This week, on Monday the first day of March our neighbours, Wales celebrated its national day with the feast of St David. They have been observing this since the twelfth century.
Today the festivities usually involve the singing of traditional songs followed by a Te Bac which is a special tea with bara brith, a famous Welsh fruit bread. Young girls are encouraged to wear national costume and leeks or daffodils are also in evidence being the national symbols of Wales. Children take part in traditional Welsh dances, sing Welsh folk songs and recite Welsh poems as well as taking part in school concerts or eisteddfoudea.
All over Wales there are special meetings and events. Most important among these is the annual concert in St David’s Hall, Cardiff
Wales and Ireland have much in common. Before the expansion of ancient Rome and the Germanic and Slavic tribes, a significant part of Europe was dominated by Celts, leaving as their legacy a number of Celtic cultural traits. The six territories widely considered Celtic nations are Brittany, Cornwall, Ireland, Wales, Scotland, and the Isle of Man. In each of these, a Celtic language is spoken to some extent.
Wales has had a better system than Ireland of retaining its language bot both nations can lay claim to being home to some of the giants of literature and poetry, think Dylan Thomas and William Butler Yeats. For each music plays a strong role when it comes to defining cultural identity. Both are agrarian nations who love and respect the great natural beauty they live in and are very proud of their culture and the traditions associated with same.
At the Olympic Games, Welsh athletes compete for the United Kingdom as part of Great Britain. However, at many international special events such as the FIFA World Cup and Rugby World Cup Wales has its own national team.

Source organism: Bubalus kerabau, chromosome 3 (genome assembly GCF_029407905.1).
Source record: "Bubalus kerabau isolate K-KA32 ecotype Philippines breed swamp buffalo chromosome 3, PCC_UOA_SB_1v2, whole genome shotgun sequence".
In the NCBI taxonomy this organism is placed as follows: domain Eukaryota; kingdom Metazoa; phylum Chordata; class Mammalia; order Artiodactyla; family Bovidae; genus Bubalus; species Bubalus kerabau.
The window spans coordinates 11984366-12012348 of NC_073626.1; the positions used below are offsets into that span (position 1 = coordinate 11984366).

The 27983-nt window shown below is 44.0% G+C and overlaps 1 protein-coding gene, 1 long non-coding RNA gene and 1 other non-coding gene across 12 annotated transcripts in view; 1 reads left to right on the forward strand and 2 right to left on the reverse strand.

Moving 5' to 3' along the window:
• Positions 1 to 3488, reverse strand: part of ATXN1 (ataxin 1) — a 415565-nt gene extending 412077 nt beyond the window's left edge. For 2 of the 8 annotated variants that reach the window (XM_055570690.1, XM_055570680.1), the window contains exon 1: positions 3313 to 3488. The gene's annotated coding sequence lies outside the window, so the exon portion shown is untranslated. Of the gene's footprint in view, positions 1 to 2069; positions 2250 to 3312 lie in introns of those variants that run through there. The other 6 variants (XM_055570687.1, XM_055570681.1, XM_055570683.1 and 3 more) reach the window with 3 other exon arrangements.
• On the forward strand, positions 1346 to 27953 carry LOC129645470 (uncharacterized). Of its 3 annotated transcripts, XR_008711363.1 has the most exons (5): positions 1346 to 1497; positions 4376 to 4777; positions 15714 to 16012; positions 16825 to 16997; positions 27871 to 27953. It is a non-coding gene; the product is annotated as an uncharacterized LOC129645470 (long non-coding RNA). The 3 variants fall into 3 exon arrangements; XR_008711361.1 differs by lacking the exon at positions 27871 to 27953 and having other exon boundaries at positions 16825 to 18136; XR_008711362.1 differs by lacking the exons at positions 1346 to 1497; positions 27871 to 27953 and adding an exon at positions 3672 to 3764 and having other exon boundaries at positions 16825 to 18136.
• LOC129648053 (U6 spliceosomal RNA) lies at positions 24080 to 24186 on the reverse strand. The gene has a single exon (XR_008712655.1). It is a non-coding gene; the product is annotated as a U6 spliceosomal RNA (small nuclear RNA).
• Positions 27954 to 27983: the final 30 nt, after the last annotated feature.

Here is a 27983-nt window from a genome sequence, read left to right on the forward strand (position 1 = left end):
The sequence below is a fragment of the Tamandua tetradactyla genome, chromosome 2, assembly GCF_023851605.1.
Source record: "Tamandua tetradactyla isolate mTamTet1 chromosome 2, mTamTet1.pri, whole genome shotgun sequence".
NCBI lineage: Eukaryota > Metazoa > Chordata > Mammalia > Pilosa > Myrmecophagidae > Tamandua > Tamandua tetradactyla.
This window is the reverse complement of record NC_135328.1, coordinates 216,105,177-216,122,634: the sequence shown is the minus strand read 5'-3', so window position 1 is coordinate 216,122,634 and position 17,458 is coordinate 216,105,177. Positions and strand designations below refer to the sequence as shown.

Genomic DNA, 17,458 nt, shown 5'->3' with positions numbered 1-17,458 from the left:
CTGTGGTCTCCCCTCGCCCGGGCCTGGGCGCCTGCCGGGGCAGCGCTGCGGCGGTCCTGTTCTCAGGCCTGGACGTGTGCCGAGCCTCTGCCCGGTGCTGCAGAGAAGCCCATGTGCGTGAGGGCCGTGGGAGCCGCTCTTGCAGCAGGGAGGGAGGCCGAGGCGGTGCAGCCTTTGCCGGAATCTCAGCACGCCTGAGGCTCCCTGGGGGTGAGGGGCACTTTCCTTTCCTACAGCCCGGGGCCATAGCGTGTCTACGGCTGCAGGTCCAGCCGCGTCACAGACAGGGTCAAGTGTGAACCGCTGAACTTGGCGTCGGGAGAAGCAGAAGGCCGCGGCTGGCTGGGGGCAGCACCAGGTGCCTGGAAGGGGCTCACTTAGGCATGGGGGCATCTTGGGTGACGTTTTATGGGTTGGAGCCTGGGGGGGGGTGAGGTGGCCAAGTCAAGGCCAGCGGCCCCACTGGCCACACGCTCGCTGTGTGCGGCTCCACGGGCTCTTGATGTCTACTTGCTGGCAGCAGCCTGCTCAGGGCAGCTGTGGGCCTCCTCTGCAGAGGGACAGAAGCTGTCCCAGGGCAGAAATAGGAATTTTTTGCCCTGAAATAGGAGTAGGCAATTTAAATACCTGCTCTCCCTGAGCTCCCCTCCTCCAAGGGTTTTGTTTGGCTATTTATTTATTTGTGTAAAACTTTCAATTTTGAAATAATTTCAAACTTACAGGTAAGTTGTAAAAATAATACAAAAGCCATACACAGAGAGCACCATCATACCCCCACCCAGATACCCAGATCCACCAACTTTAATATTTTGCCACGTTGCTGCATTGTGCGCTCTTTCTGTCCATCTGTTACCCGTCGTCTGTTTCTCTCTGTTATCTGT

Patrick and David
The life of David mirrors our much better-known patron, St Patrick who lived about one hundred years before David. Patrick was also probably born in Wales during a period of the Dark Ages when sainthood in the Western Christian Church could be bestowed on the pious and the devoted.
David’s lasting image differs only a little from Patrick’s – his severe austerity and aloofness lack the happy community associated with the traveler, Patrick. Patrick can be welcomed in Ireland on both sides of the border as a common cultural icon not especially politically charged. David, on the other hand, is associated with the oppression of the Welsh by a succession of invaders, Anglo-Saxons during David’s lifetime, then Vikings, Normans, and their English descendants.
It is said that during one of the battles with the Saxons it was David who advised the soldiers to wear a leek in their hats so they could be distinguished from the enemy. Hence the reason why the leek is one of the symbols of Wales
Much like St Patrick, David pursued an itinerant missionary life after being educated in a monastery in South-west Wales.
In the lead-up to Wales’ online celebrations for St David’s day, former Catatonia singer Cerys Matthews joked how David was similar to Patrick, only ours had ‘much better marketing”.
David (or Dafydd in Welsh) is the only Welsh saint to be canonized and it is regrettable that very few details are known about his life. The oldest written evidence about him comes from Ireland where the Catalogue of the Saints (c. 730) says that they ‘received the Mass from bishop David and the Britons Gillas and Teilo’.
According to a Welsh source, David was educated first at Hen Vynyw, then for ten years as a priest in Scripture studies on an island under Paulinus the scribe. After this he founded ten monasteries, among them Menevia and Glastonbury, where the monks lived in extreme hardship, imitating the monks of Egypt in their regime of heavy manual labour and study, sustained by a diet of bread, vegetables, and water.
David devoted himself to works of mercy and practiced frequent genuflections and total immersion in cold water as his favourite austerities. He was nicknamed Aquaticus because he was the leader of reformed monks who drank neither wine nor beer but only water.
He reputedly made a pilgrimage to Jerusalem from which he brought back a stone which now sits in an altar at St David’s Cathedral built on the site of his original monastery. The most famous miracle associated with him took place when he was preaching to a large crowd in Llanddevi Bref. When people at the back complained that they could not hear him, the ground on which he stood rose up to form a hill, and a white dove, sent by God, nestled on his shoulder.
As David lay dying he advised his followers to do the little things that they had heard and seen him do. The phrase ‘ Gwnewch y pethau bychain mewn bywyd’ – “Do the little things in life” – is still a well-known maxim in Wales.
Written by Marie – Therese Cryan